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  • The cousin of one of the petitioners, who is a sister and a social worker met the biological parents of the adopted girl and found that the child was severely malnourished and the biological parents were ready to give their daughter for adoption.
  • The girl was later adopted by the petitioners, who are a Christian couple and the adoption deed was executed under Hindu Adoption and Maintenance Act.
  • The difficulty arose for the petitioners when they tried to get a passport for the child to go to the USA, where they were employed, as the passport authority refused to recognize the adoption deed.
  • The petitioner filed a civil suit seeking a declaration that the child was their legally adopted daughter but it was dismissed by the Trial Court on the grounds that the adoption was violative of Section 2(1)(c) read with Sections 5 & 6 of Hindu Adoption and Maintenance Act.
  • The petitioners also approached Central Adoption Resource Authority with a request to issue a certificate recognizing their adoption but the same was refused by CARA and therefore the petitioners approached the Delhi High Court through writ petition seeking permission to take their child to the USA.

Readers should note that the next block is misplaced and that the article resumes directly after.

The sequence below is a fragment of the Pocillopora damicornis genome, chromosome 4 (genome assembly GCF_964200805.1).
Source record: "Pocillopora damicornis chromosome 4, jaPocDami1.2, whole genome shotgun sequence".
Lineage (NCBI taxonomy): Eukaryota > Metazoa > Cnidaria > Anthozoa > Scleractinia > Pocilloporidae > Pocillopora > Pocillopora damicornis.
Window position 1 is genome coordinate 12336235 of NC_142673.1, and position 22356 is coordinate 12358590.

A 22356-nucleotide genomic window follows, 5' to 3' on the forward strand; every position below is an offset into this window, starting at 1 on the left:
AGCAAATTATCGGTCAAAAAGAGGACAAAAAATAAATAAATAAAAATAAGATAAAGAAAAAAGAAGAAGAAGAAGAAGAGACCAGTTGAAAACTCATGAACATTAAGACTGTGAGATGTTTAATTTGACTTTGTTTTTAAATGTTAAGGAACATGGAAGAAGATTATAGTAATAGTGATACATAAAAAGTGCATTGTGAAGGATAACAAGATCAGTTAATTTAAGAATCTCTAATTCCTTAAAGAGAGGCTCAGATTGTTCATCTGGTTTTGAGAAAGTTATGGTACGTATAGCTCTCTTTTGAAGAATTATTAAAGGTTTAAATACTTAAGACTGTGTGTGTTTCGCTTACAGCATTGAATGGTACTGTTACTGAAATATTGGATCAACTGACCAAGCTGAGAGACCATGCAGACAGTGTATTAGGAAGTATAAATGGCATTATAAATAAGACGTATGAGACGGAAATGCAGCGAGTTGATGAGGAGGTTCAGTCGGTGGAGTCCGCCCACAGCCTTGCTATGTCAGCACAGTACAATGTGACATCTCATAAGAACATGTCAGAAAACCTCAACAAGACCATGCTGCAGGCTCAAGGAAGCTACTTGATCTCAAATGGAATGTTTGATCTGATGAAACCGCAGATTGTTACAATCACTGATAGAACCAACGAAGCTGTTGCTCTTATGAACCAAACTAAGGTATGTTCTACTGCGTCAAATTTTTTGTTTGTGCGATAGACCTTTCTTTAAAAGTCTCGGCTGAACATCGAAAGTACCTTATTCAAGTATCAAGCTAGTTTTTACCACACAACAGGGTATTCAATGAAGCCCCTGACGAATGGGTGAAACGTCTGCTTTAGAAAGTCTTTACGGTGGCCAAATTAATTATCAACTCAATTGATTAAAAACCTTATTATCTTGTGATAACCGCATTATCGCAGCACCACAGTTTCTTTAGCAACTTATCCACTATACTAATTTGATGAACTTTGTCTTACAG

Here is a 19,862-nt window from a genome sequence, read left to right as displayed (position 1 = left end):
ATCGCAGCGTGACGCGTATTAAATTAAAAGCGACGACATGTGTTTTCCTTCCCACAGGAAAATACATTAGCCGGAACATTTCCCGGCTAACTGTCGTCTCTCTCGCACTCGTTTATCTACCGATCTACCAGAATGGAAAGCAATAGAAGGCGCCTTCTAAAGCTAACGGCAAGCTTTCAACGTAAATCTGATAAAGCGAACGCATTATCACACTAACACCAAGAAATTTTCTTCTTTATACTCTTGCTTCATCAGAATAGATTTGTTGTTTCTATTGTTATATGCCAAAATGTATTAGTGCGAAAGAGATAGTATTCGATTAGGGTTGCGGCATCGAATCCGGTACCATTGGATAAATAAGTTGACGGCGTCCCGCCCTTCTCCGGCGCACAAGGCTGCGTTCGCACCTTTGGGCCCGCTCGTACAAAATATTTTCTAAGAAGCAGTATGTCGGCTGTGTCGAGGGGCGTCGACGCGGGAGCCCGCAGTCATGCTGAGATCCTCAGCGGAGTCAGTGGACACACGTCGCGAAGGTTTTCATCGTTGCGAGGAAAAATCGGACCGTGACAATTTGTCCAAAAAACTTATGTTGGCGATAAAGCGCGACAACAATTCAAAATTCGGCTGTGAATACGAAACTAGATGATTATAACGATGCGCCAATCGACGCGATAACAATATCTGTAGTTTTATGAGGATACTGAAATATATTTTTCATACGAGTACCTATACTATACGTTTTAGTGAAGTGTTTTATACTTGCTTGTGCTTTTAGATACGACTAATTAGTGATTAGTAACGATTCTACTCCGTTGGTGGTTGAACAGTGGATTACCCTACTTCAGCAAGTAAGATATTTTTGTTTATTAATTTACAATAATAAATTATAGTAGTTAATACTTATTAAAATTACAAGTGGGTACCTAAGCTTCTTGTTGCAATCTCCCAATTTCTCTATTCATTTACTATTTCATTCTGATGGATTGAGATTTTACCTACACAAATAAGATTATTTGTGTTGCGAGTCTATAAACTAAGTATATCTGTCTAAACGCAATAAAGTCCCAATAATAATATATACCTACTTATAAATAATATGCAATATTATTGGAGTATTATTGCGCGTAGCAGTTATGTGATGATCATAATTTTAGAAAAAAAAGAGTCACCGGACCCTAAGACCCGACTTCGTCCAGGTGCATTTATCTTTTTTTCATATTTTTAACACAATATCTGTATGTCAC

• The counsel for the respondents (CARA) submitted that the petitioners’ adoption is not valid and hence CARA cannot issue the non-objection certificate sought by the petitioners.
  • Counsel for the petitioners submitted that they had suffered due to wrong legal advice and the biological parents were happy to hand over their daughter to the petitioner.


  • The Court gave relief to the Christian couple and stated that although the adoption deed was not valid in law, they looked over the child in a good manner and it would be against the welfare of the child to uproot her from the adoptive family and therefore declared the petitioners as adoptive parents.
  • But the Court observed that Christians could not adopt under the Hindu Maintenance and Adoption Act and in this case, the law was very easily flouted.
  • Even though the Court gave the judgment in favor of the petitioners, it observed that CARA’s stand cannot be objected to as the adoption was not valid in the eyes of law.
  • The Court also directed CARA to issue the requisite Non-Objection Certificate and not to insist on the compliance of Section 59(3) of the Juvenile Justice Act.

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